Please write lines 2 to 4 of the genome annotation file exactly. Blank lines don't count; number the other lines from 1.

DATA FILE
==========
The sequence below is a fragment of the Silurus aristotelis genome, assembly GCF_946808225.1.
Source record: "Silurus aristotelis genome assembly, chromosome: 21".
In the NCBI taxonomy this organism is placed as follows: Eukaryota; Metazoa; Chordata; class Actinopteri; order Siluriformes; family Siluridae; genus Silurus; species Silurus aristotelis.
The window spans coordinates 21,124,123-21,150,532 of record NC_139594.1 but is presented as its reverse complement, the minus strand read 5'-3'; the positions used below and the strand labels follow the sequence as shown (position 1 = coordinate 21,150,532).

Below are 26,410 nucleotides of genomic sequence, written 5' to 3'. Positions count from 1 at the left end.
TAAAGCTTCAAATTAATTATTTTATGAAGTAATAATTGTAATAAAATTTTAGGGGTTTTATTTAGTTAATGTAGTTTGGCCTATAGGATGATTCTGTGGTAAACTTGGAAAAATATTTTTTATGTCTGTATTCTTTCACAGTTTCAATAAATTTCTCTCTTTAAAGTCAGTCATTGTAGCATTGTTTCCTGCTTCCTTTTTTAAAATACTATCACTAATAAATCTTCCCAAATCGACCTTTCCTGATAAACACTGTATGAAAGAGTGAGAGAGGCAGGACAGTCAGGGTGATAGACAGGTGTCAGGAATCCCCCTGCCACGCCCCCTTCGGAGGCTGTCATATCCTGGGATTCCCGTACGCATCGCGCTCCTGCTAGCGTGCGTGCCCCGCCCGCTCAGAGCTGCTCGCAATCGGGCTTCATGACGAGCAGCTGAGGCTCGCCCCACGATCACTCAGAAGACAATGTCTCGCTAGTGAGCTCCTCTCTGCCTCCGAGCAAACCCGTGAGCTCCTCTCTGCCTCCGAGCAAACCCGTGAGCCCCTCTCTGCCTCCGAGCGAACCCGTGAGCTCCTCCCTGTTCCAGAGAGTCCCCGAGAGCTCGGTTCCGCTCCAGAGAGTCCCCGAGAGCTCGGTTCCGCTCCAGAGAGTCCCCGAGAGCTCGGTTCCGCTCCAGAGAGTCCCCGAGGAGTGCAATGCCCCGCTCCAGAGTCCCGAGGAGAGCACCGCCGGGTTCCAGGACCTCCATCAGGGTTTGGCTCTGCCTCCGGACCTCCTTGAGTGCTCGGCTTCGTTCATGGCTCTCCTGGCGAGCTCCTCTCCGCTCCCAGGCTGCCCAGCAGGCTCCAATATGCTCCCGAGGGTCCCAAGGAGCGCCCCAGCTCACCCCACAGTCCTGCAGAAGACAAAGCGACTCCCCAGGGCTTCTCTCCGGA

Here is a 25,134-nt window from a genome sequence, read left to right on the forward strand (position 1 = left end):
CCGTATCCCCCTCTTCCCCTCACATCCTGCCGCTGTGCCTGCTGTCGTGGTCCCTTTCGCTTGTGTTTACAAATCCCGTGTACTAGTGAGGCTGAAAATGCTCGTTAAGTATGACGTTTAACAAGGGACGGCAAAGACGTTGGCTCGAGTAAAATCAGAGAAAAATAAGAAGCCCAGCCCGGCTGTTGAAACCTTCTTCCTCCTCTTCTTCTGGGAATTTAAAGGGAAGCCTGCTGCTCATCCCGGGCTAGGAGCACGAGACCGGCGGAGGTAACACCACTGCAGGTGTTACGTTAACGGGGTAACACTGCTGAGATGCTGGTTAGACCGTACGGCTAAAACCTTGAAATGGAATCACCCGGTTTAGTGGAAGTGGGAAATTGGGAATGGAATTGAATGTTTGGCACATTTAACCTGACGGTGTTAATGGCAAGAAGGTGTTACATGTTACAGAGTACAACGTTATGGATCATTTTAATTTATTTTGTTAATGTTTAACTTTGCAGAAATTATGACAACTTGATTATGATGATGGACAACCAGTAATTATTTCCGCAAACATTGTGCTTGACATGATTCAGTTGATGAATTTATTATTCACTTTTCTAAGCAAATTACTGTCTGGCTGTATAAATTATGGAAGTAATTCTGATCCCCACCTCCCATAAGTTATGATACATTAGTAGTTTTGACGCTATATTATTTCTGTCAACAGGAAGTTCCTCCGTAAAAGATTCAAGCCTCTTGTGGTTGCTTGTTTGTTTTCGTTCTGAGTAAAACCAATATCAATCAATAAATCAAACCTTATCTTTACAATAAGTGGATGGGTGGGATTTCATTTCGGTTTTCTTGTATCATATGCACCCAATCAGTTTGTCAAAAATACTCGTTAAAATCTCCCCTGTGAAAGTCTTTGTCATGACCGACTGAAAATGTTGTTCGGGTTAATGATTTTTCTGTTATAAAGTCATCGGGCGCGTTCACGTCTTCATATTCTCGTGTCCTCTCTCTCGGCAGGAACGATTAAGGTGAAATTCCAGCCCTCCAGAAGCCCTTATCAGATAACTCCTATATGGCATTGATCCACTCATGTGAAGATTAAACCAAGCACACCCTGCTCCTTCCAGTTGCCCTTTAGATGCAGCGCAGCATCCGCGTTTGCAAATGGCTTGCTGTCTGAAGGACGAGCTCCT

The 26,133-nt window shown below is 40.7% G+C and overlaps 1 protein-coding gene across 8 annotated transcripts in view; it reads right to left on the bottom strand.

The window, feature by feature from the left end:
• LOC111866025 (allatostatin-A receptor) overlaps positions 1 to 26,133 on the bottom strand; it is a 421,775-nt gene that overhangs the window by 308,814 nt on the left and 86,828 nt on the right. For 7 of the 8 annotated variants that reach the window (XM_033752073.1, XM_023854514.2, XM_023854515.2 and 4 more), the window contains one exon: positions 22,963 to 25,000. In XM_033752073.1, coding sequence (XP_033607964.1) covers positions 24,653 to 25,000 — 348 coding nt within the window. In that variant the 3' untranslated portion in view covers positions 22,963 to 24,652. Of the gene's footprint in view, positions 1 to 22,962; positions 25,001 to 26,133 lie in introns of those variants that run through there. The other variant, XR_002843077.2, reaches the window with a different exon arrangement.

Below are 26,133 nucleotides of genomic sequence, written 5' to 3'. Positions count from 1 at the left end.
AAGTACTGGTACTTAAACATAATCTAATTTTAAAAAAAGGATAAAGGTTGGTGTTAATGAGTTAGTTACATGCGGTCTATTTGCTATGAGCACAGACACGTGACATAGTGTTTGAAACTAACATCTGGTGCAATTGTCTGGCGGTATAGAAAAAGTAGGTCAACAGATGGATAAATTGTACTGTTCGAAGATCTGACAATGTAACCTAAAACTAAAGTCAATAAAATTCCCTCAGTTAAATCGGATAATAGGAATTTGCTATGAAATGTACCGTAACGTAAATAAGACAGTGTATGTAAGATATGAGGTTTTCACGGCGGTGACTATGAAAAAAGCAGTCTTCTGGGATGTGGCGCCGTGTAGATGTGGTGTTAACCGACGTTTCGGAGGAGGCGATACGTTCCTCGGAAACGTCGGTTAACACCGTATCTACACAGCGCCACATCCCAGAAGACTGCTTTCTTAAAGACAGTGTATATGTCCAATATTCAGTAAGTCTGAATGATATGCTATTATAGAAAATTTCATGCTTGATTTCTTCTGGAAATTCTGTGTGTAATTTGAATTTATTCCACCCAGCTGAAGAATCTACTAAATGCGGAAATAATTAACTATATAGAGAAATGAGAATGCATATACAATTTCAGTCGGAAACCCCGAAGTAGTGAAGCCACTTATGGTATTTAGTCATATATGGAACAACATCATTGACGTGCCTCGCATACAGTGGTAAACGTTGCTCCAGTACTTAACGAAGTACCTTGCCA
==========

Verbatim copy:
Source record: "Silurus aristotelis genome assembly, chromosome: 21".
In the NCBI taxonomy this organism is placed as follows: Eukaryota; Metazoa; Chordata; class Actinopteri; order Siluriformes; family Siluridae; genus Silurus; species Silurus aristotelis.
The window spans coordinates 21,124,123-21,150,532 of record NC_139594.1 but is presented as its reverse complement, the minus strand read 5'-3'; the positions used below and the strand labels follow the sequence as shown (position 1 = coordinate 21,150,532).